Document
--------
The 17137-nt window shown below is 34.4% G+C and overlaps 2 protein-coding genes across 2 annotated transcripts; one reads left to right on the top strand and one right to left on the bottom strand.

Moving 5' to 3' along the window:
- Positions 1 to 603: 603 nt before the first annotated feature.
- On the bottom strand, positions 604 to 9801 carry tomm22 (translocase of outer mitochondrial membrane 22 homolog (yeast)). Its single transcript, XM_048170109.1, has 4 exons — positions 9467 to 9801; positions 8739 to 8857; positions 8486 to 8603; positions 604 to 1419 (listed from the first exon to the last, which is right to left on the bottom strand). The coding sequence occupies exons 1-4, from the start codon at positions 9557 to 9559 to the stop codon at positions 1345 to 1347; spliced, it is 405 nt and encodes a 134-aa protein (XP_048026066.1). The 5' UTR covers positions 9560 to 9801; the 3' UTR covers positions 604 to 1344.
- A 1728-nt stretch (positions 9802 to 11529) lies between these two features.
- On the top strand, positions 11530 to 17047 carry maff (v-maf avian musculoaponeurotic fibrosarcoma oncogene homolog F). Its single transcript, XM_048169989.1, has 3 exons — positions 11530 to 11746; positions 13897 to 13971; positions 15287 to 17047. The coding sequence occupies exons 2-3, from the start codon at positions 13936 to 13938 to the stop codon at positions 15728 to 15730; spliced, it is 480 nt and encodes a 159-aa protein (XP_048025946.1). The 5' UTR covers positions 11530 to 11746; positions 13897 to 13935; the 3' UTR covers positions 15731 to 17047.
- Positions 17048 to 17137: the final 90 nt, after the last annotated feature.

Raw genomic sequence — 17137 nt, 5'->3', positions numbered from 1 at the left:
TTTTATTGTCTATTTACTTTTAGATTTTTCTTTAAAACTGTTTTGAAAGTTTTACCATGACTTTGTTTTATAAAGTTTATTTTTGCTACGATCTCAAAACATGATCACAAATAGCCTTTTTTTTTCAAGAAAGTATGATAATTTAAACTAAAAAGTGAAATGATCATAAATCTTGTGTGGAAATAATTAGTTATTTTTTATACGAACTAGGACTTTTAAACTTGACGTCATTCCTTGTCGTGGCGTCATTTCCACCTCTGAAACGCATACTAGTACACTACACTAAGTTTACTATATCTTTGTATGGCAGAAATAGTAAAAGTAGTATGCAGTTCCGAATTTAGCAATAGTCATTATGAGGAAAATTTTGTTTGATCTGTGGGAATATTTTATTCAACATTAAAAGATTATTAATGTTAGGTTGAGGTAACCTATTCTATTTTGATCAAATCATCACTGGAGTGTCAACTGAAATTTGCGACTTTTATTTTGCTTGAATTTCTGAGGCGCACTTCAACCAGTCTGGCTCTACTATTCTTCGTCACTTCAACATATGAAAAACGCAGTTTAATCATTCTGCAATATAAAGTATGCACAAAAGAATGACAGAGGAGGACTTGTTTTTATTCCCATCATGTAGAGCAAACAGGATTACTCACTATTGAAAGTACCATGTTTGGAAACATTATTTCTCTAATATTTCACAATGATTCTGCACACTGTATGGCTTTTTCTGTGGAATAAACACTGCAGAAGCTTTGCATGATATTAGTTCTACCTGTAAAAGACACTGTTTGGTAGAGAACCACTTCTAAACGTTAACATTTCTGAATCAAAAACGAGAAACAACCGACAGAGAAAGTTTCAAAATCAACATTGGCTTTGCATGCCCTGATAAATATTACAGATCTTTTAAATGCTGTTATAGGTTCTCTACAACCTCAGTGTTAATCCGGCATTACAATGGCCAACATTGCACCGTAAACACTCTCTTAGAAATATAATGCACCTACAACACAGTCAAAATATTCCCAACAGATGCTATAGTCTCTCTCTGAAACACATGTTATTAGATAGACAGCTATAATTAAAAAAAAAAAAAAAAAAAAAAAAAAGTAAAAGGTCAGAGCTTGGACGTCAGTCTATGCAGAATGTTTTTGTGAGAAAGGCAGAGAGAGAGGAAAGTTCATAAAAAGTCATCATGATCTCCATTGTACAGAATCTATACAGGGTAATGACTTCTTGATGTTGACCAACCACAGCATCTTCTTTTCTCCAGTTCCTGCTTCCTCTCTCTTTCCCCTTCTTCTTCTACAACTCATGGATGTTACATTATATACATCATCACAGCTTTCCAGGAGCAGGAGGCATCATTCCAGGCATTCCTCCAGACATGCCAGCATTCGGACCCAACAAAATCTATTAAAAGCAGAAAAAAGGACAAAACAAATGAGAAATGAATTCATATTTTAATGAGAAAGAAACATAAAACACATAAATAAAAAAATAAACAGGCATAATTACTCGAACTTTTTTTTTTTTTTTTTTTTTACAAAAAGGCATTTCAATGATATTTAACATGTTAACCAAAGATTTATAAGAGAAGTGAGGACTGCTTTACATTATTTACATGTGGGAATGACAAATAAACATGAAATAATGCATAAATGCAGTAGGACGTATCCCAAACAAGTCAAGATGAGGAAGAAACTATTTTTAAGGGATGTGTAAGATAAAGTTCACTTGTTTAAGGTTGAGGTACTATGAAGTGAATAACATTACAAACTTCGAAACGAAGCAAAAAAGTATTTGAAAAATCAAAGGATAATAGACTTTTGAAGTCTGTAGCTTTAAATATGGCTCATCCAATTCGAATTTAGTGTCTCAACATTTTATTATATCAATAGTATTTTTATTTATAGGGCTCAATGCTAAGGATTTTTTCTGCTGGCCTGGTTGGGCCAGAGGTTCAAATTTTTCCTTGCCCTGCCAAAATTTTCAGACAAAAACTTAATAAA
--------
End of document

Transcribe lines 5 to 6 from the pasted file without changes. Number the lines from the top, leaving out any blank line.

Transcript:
- A 1728-nt stretch (positions 9802 to 11529) lies between these two features.
- On the top strand, positions 11530 to 17047 carry maff (v-maf avian musculoaponeurotic fibrosarcoma oncogene homolog F). Its single transcript, XM_048169989.1, has 3 exons — positions 11530 to 11746; positions 13897 to 13971; positions 15287 to 17047. The coding sequence occupies exons 2-3, from the start codon at positions 13936 to 13938 to the stop codon at positions 15728 to 15730; spliced, it is 480 nt and encodes a 159-aa protein (XP_048025946.1). The 5' UTR covers positions 11530 to 11746; positions 13897 to 13935; the 3' UTR covers positions 15731 to 17047.